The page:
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I am trying to prove whether or not the ideal generated by $\langle (2,2)\rangle$ is a prime ideal of $\mathbb Z_4\times \mathbb Z_4$?

My issue is I'm not sure how to do the coordinate multiplication: would the ideal look like $\{(0,0),(2,2)\}$ or would it be $\{(0,0), (2,2), (2,0), (0,2) \}$? I think that either way it is a prime ideal, but I want to make sure that I am doing the multiplication for the ideal correctly.

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  • $\begingroup$ I hope you mean $\mathbb Z_4\times \mathbb Z_4$ and not some other ring. I edited your question but the previous formatting didn't allow me to see what symbol you had used. Please check that I haven't altered your question in any way. $\endgroup$ – R_D May 6 '16 at 2:37
  • $\begingroup$ Yes this is correct, thank you. Do you know the answer to my question? $\endgroup$ – K.M May 6 '16 at 2:51
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Given an element $a$ in a ring $R$ the ideal $\langle a\rangle=\{ra\ |\ r\in R\}$

So in your case you just have to take each element of $\mathbb Z_4 \times \mathbb Z_4$ and multiply it with $(2,2)$ which will give you the ideal that you have written second.

What you wrote first is the cyclic subgroup of $\mathbb Z_4\times \mathbb Z_4$ generated by $(2,2)$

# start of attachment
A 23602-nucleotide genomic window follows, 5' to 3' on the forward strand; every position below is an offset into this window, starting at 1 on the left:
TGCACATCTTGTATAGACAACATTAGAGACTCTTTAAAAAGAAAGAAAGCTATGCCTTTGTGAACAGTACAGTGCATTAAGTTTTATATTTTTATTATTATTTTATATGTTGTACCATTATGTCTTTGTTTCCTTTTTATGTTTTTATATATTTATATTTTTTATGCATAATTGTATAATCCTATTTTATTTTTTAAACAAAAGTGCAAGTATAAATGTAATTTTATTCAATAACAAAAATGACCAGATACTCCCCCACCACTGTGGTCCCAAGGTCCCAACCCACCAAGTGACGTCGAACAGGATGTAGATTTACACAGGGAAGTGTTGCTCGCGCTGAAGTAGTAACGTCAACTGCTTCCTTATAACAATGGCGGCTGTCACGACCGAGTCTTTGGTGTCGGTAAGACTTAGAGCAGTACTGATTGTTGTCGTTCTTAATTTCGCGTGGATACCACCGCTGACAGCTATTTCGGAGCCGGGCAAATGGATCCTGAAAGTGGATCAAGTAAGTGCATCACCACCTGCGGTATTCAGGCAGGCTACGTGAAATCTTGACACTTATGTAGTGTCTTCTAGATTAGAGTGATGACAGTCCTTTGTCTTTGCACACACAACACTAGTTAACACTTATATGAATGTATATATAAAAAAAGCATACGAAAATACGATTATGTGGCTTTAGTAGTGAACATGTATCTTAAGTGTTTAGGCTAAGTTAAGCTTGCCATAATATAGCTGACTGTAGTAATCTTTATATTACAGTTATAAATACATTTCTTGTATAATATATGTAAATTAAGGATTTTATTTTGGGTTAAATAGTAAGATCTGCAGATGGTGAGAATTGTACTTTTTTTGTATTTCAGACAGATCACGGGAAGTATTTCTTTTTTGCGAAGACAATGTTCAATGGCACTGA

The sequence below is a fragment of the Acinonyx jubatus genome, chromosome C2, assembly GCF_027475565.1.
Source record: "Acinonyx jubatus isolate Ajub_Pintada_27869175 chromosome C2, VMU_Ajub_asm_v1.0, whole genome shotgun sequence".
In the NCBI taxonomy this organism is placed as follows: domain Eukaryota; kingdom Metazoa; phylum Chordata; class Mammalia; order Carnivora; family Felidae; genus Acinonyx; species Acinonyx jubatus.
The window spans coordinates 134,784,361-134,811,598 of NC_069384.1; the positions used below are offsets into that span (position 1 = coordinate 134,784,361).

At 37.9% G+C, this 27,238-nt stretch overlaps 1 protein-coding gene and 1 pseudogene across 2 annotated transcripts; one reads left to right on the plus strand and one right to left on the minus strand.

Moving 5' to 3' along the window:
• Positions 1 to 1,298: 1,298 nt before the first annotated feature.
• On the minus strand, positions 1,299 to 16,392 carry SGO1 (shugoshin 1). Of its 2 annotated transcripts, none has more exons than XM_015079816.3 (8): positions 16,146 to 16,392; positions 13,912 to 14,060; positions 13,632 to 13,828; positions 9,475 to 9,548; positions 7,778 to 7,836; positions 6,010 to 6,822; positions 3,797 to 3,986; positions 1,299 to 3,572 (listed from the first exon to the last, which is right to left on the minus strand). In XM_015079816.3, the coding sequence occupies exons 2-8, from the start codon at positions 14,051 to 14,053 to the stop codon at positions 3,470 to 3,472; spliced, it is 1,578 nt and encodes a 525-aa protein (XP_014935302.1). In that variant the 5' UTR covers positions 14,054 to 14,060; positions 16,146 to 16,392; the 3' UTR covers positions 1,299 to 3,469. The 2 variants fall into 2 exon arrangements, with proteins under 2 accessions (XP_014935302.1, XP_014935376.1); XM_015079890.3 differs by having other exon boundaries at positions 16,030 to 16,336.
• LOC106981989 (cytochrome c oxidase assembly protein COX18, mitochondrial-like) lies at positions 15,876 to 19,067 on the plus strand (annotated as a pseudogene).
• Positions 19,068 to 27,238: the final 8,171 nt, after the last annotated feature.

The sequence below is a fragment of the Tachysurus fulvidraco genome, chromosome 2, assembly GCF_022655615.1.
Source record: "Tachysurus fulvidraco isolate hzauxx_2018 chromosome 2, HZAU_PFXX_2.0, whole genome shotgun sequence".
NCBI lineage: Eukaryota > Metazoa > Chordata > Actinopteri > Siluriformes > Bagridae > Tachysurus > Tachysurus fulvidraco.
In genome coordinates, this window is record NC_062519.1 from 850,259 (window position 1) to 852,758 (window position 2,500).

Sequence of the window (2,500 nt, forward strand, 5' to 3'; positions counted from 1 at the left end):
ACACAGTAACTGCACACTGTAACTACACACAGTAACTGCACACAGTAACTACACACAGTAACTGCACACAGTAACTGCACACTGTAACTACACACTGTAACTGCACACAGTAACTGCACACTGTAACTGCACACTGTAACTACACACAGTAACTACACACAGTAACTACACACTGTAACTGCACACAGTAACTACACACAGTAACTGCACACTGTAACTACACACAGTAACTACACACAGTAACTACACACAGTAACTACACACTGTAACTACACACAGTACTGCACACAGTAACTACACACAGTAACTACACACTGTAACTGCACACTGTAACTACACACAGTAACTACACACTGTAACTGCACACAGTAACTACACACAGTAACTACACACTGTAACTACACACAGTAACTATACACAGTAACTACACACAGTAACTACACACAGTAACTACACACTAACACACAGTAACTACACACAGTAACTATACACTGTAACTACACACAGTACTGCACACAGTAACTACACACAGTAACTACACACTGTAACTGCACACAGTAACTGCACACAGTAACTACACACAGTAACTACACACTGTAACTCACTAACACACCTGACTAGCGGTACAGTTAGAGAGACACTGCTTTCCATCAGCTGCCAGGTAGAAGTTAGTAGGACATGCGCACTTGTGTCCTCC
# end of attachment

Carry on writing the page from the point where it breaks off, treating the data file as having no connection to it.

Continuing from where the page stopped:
Also note that the given ideal is not prime for the following reason - we know that an ideal $P$ is prime if whenever $fg\in P\implies f\in P$ or $g\in P$. However your given ideal contains the product $(3,0)\cdot (0,3)=(0,0)$ but neither $(0,3)$ nor $(3,0)$ is in it.

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  • $\begingroup$ This is why im confused though (0,1) is an element in Z4xZ4, and (0,1)*(2,2)=(0,2) $\endgroup$ – K.M May 6 '16 at 3:09
  • $\begingroup$ Yes it is an element of the ideal. Like I said, the second set that you have written is the correct answer. $\endgroup$ – R_D May 6 '16 at 3:27
  • $\begingroup$ okay thank you, I misread what you had written. $\endgroup$ – K.M May 6 '16 at 3:31

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